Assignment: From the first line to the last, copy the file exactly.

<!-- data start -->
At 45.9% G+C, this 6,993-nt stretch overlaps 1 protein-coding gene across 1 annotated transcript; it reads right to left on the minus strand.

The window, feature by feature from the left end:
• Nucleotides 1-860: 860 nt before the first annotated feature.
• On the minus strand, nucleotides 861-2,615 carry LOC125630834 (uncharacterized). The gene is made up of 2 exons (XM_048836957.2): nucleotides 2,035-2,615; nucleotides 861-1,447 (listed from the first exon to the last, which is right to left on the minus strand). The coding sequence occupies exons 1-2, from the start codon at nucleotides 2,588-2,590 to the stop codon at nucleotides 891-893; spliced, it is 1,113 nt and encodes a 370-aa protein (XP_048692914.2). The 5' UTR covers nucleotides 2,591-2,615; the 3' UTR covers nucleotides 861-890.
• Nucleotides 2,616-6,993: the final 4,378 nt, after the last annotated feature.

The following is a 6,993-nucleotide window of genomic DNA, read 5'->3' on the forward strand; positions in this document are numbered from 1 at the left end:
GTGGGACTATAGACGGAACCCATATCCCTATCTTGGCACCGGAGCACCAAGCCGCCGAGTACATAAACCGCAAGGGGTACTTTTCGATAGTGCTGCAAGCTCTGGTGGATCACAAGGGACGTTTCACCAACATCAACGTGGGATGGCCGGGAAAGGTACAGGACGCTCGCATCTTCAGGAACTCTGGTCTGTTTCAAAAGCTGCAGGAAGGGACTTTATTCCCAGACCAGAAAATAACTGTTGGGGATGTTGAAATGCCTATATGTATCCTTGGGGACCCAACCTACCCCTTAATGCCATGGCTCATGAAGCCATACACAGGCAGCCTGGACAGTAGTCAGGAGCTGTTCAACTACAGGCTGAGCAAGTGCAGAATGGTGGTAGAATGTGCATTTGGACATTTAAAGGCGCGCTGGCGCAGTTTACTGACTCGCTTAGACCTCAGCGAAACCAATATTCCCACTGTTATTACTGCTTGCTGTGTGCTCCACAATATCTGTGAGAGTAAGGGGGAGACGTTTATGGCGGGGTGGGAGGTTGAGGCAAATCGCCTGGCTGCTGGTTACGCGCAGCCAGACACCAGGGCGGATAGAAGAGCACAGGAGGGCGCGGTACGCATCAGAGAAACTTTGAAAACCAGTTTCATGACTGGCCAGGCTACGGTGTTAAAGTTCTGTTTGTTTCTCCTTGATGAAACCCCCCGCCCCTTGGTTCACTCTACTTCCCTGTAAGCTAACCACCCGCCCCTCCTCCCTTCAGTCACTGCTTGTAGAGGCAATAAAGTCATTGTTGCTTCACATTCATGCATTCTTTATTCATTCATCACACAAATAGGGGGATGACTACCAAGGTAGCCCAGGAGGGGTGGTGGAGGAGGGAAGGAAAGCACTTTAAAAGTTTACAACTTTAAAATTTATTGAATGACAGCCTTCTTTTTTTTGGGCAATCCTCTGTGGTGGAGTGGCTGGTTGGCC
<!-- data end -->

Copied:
At 45.9% G+C, this 6,993-nt stretch overlaps 1 protein-coding gene across 1 annotated transcript; it reads right to left on the minus strand.

The window, feature by feature from the left end:
• Nucleotides 1-860: 860 nt before the first annotated feature.
• On the minus strand, nucleotides 861-2,615 carry LOC125630834 (uncharacterized). The gene is made up of 2 exons (XM_048836957.2): nucleotides 2,035-2,615; nucleotides 861-1,447 (listed from the first exon to the last, which is right to left on the minus strand). The coding sequence occupies exons 1-2, from the start codon at nucleotides 2,588-2,590 to the stop codon at nucleotides 891-893; spliced, it is 1,113 nt and encodes a 370-aa protein (XP_048692914.2). The 5' UTR covers nucleotides 2,591-2,615; the 3' UTR covers nucleotides 861-890.
• Nucleotides 2,616-6,993: the final 4,378 nt, after the last annotated feature.

The following is a 6,993-nucleotide window of genomic DNA, read 5'->3' on the forward strand; positions in this document are numbered from 1 at the left end:
GTGGGACTATAGACGGAACCCATATCCCTATCTTGGCACCGGAGCACCAAGCCGCCGAGTACATAAACCGCAAGGGGTACTTTTCGATAGTGCTGCAAGCTCTGGTGGATCACAAGGGACGTTTCACCAACATCAACGTGGGATGGCCGGGAAAGGTACAGGACGCTCGCATCTTCAGGAACTCTGGTCTGTTTCAAAAGCTGCAGGAAGGGACTTTATTCCCAGACCAGAAAATAACTGTTGGGGATGTTGAAATGCCTATATGTATCCTTGGGGACCCAACCTACCCCTTAATGCCATGGCTCATGAAGCCATACACAGGCAGCCTGGACAGTAGTCAGGAGCTGTTCAACTACAGGCTGAGCAAGTGCAGAATGGTGGTAGAATGTGCATTTGGACATTTAAAGGCGCGCTGGCGCAGTTTACTGACTCGCTTAGACCTCAGCGAAACCAATATTCCCACTGTTATTACTGCTTGCTGTGTGCTCCACAATATCTGTGAGAGTAAGGGGGAGACGTTTATGGCGGGGTGGGAGGTTGAGGCAAATCGCCTGGCTGCTGGTTACGCGCAGCCAGACACCAGGGCGGATAGAAGAGCACAGGAGGGCGCGGTACGCATCAGAGAAACTTTGAAAACCAGTTTCATGACTGGCCAGGCTACGGTGTTAAAGTTCTGTTTGTTTCTCCTTGATGAAACCCCCCGCCCCTTGGTTCACTCTACTTCCCTGTAAGCTAACCACCCGCCCCTCCTCCCTTCAGTCACTGCTTGTAGAGGCAATAAAGTCATTGTTGCTTCACATTCATGCATTCTTTATTCATTCATCACACAAATAGGGGGATGACTACCAAGGTAGCCCAGGAGGGGTGGTGGAGGAGGGAAGGAAAGCACTTTAAAAGTTTACAACTTTAAAATTTATTGAATGACAGCCTTCTTTTTTTTGGGCAATCCTCTGTGGTGGAGTGGCTGGTTGGCC